Firebird Trio shines with musical brightness, exuberant personality and instrumental finesse. Tonight, colourful longstanding Firebird members – Curt Thompson (violin) and Josephine Vains (cello) expanded the ensemble with equally ebullient guest artists Rhodri Clarke (piano), Simon Oswell (viola) and Stuart Riley (double bass) to present chamber music by Haydn, Purcell and Vaughan Williams as a representation of the most popular composers who wowed London’s audiences across the centuries.
Always delightful, charming, and offering us tastes of the “humour” we expect from Haydn, a Piano Trio (No 32 in A) always sets a cheerful mood, and this performance brought smiles to the faces in the audience. Following three opening assertive chords, Haydn made the piano the chief protagonist in the Allegro Moderato, surprising us suddenly with lightly running scales, skipping solo passages and playful patterns leading the way, inviting violin and cello to imitate, echo phrases, or reinforce ensemble depth. I felt, however, that Clarke had perhaps chosen to imitate the weaker tone (una corda?) of the fortepiano of Haydn’s time, with pianissimos becoming almost fragile, almost vanishing, shadowing in sections of sparse texture. I was misled into believing the strong and passionate strings were leading the conversation against an understated keyboard. The Andante movement certainly allowed Thompson to elicit passionate and broad tone colours in challenging high themes. But it was in the third movement Allegro that the trio excelled with forthright balance in tone and character, producing fine detail of expression in both individual lines and blended unison sections. Clarke was most attentive to producing a new keyboard dynamic, with a broader, fuller bodied and rounder tone, embracing leading piano themes with conviction, perhaps showing Haydn the potential of his music with the stops pulled out for the run home.
In 1680, Purcell was just 21 years of age when he wrote 15 Fantasias for 3-7 viols, short pieces that remained in manuscript form until their printing in 1927. Firebird Trio resident pianist and composer Benjamin Martin arranged Chorale settings for Fantasia in Bb (Z736) producing an engrossing and fresh instrumental setting for this London Calling program. Almost sombre and dark in texture, Purcell’s concentrated contrapuntal textures were originally composed four 4 viols, but Martin gave them a surprisingly modern makeover, performed with a well-balanced dynamic, and intense warmth and energy. This was a surprising, but thoughtful contrast to the opening Haydn trio.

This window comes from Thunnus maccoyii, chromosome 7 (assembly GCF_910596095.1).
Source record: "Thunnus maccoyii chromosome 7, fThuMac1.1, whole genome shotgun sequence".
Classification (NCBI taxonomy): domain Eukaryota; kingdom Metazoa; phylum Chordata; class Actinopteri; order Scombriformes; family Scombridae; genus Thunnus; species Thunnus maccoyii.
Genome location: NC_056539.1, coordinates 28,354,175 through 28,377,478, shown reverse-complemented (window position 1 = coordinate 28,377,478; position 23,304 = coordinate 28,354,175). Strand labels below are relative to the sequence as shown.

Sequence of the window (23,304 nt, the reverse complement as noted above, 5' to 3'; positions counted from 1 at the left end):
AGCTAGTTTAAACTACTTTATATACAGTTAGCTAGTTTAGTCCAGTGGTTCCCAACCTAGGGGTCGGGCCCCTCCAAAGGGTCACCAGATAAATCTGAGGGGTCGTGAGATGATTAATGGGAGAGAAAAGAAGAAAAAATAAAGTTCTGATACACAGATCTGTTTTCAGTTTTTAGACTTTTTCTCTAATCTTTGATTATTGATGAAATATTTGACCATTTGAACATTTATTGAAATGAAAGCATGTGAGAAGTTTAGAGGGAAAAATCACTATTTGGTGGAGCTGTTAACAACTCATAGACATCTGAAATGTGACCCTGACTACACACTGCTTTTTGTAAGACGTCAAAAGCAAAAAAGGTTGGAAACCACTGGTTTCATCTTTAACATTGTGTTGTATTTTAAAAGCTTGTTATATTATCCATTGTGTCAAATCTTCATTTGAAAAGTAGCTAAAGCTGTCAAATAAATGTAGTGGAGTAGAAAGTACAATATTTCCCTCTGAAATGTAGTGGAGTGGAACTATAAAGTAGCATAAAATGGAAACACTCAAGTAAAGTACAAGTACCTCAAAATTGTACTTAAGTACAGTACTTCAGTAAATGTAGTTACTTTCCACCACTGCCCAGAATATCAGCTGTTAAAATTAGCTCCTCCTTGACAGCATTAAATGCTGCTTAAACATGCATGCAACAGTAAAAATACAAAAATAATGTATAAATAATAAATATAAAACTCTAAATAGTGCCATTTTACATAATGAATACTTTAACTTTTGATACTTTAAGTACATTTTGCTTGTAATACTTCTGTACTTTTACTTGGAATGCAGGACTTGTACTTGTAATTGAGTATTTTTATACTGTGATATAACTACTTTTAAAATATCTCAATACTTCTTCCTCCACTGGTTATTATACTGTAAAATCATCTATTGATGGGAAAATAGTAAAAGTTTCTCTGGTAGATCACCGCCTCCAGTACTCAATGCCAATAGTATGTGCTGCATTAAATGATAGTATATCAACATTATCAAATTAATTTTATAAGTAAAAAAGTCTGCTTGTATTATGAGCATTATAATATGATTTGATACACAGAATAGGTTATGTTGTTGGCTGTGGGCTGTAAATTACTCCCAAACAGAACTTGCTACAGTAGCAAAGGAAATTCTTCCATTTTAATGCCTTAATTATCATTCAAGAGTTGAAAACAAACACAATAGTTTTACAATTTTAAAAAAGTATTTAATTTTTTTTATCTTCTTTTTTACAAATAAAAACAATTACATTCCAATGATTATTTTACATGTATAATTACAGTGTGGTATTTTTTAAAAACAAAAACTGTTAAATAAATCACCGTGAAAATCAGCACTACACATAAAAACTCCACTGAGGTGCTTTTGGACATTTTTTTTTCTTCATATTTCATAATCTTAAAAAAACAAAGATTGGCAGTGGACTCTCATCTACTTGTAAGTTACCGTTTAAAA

Simon Oswell (viola) and Stuart Riley (double bass) were welcomed as guest artists for Vaughan Williams’ Piano Quintet in C minor, a work with an astonishing story. Completed in 1903, Vaughan Williams was clearly not happy with it, and after revision and only rare performances, the last possibly in 1918, the manuscript rested in the British Library. An embargo placed on public performance was only lifted in the 1990s, allowing the three-movement piece to be brought back into circulation.
The first movement Allegro con fuoco demanded a big orchestral sound and we had a sense of Brahms’ rich timbres and thought-provoking rhapsodic flow. Andante brought us romantic melody and flowing themes, with all instruments aiming for glorious heights in bold rising phrases and staying sensitively united in diminishing dynamics on the descent. Firebird musicians are colourful and energetic as they share much physical communication and emotional expression during a performance. Described as Allegro in our program, the final movement is entitled Fantasia (quasi Variazioni), intriguing with its design and unexpected contrasting sections. Unison strings opened the movement with a calm folk-like melody, a five-bar section with each bar varying the time signature. The piano repeated the phrase with simple modal harmony. Developing Molto Allegro and Allegro Appassionato sections showcased the individual technical artistry of each musician, with staccato piano chords and extremely high violin flourishes adding a sense of acceleration and drama. The many intricate and overlapping imitative patterns were played with distinction, clarity, precise teamwork and much passion.
Surprisingly, the piano took us to a quiet close.
Once again, Firebird Trio and guests rewarded an enthusiastic audience with exciting and imaginative settings of highly contrasting repertoire. Vaughan Williams’ “new” Piano Quintet is indeed an exciting find.
Julie McErlain reviewed “London Calling”, performed by Firebird Trio at the Melbourne Recital Centre, Primrose Potter Salon on November 9, 2022.